The Law of Christ
Paul’s great revelation is that Gentiles (non-Jews) could become a part of the family of God without passing through the Law of the Mosaic covenant. But that revelation meant something much different in the first century than it does today.
Paul does not by any means exclude the need for obedience on the part of believers in the New Covenant. He believes that righteousness is not some passive quietist relationship with God, but it involves active obedience from the heart. Paul holds that every act of obedience or disobedience in the New Covenant is a moral choice that should reflect your commitment to Messiah Jesus. And by doing so you renew and realize that commitment afresh.
We are saved by grace through faith in God's faithfulness; it is only grace that has the power to break the mastery of the law of sin.
"For the grace of God has appeared, bringing salvation for all people, training us to renounce ungodliness and worldly passions, and to live self-controlled, upright, and godly lives in the present age, waiting for our blessed hope, the appearing of the glory of our great God and Savior Jesus Christ, who gave himself for us to redeem us from all lawlessness and to purify for himself a people for his own possession who are zealous for good works." Titus 2:11-14.
In the first century, a proselyte to Judaism was directed to keep the Law of Moses. Yet Paul does not say to those Gentiles who are converting to Christianity (to use our language) to keep the Law of Moses. Instead, he directs them to keep the Law of Messiah, the Torah of Jesus.
This is a different norm and model of obedience because Jesus’ life embodied the will and the grace of God found in the Torah. He lives and teaches Torah in a pattern that we are commanded to emulate. We have an unceasing obligation to live according to the pattern that Jesus taught and lived. In doing so, by the grace of his Spirit, we embody God’s will revealed in Torah which is love, purity, righteousness, and holiness.
Paul’s critique is not against the Torah, per se, because the Law is spiritual, holy, righteous, and good. Paul’s critique is against any abuse of the law—against the pride and presumption of some of his own people who took the works of the law, such as circumcision, Sabbath, and keeping kosher to be a source of ethnic identity and nationalistic pride.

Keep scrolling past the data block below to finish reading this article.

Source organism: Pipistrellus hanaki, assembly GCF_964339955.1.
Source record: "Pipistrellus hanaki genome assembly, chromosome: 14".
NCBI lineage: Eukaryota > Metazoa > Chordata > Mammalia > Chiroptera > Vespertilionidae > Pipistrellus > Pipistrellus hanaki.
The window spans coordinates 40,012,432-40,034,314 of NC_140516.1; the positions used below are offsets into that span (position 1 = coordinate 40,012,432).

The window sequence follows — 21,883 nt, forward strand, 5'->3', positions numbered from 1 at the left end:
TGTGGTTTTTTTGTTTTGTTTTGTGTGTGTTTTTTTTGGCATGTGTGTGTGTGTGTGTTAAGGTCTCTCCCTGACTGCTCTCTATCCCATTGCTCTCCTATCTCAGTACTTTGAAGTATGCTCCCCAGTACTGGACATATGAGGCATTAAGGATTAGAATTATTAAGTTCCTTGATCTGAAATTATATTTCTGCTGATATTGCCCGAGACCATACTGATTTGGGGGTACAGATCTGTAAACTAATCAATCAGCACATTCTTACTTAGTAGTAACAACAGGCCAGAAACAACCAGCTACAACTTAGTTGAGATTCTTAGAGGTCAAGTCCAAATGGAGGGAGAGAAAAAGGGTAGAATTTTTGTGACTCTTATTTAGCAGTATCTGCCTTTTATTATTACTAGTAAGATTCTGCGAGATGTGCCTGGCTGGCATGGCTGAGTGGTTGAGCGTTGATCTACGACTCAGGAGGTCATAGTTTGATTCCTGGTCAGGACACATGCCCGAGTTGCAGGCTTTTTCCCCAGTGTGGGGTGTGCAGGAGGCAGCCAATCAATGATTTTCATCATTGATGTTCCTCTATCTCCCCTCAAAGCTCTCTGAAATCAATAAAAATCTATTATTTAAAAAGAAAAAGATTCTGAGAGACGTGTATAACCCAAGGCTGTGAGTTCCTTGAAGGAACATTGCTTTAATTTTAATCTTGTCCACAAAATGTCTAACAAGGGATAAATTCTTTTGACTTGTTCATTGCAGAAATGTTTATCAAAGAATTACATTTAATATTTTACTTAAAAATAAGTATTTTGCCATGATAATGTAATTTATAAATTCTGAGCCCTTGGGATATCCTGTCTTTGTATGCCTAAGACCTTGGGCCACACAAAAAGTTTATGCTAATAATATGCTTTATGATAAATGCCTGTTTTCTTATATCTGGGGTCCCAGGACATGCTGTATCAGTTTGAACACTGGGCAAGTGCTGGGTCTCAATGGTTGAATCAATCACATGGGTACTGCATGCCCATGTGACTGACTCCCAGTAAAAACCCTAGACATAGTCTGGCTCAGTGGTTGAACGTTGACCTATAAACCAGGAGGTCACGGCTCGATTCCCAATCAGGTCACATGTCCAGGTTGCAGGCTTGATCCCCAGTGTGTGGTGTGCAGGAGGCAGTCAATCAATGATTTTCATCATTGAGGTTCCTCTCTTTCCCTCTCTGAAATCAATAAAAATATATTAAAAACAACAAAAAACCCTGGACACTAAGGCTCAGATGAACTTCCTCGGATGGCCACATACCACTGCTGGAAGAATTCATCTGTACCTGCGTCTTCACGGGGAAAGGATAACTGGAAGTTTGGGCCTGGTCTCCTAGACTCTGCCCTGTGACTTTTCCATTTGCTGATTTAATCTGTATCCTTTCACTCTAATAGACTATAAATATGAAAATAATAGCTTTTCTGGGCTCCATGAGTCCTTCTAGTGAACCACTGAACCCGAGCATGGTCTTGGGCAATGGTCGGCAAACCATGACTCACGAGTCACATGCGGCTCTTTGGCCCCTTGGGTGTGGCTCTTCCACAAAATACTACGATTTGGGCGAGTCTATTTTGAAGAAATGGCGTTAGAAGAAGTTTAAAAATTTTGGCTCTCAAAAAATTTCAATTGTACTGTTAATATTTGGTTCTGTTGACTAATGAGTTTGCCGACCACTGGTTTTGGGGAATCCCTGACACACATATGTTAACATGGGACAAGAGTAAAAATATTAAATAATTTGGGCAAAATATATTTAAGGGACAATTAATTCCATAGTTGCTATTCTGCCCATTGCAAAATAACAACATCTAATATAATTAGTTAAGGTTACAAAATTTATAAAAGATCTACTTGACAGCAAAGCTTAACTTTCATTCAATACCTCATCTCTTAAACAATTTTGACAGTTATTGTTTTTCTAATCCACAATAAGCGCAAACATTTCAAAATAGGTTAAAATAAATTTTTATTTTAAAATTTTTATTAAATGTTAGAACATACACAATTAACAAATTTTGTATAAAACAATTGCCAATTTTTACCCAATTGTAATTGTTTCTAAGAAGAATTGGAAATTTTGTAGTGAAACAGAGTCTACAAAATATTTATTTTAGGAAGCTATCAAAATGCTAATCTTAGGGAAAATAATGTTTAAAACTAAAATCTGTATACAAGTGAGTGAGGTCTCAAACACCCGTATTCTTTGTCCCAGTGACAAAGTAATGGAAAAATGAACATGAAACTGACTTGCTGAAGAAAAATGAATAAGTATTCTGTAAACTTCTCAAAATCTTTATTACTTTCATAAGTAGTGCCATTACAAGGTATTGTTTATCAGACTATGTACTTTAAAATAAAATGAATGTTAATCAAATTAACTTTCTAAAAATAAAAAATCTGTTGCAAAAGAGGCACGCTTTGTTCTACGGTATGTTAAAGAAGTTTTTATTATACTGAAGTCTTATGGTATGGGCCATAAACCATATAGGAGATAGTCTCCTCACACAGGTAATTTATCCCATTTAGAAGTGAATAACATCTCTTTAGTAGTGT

A proper response to the Law engenders humility and dependence on God. We are under the Torah in this sense. The apostles teach that we are under the Law of the Spirit, under the Law of Christ.
And the love of Messiah compels us and commands us to love as He loved. It is a radical love that encompasses far more than 613 commandments. It includes every one of those as they relate to interpersonal relationships rather than ritual or ceremonial activity. God’s will is the same yesterday, today, and forever. Therefore his Torah and teaching, embodied and modeled by his Son are invaluable to you and me.
Our attitude towards the Torah must be the same as Jesus. And the Torah of Jesus, His teaching and his commandments, is to be treasured because they renew us and bring us into life.
My friends if you are not compelled by the Spirit you will be commanded by sin. And that is why you must recognize that the love of Christ does compel us; we are under His Law. The aim of the Torah and the aim of Jesus are exactly the same—to give us life.
My prayer is that you grasp the inseparable and precious link between the two.
So what is our relationship to the Law, to Torah? It is part of our great, biblical heritage. We are to embody its wisdom, guidance, and direction as we are conformed to the image of Jesus. Or said another way, to be truly conformed to God's Torah means to become Christ-like. The true Torah for us is not written on tablets of stone but is to be inscribed upon our hearts.
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This study is from a professionally produced transcription of the audio recording. It was edited for readability by the team at JC Studies.
Dwight A. Pryor (1945-2011) was a gifted Bible teacher of exceptional clarity and depth who earned the friendship and admiration of both Christian and Jewish scholars—in the United States and Israel—as well as the respect and appreciation of followers of Jesus around the world. His expertise in the language, literature, and culture of Israel during the life and time of Jesus and the early church yield insights that nourish every area of faith and practice.
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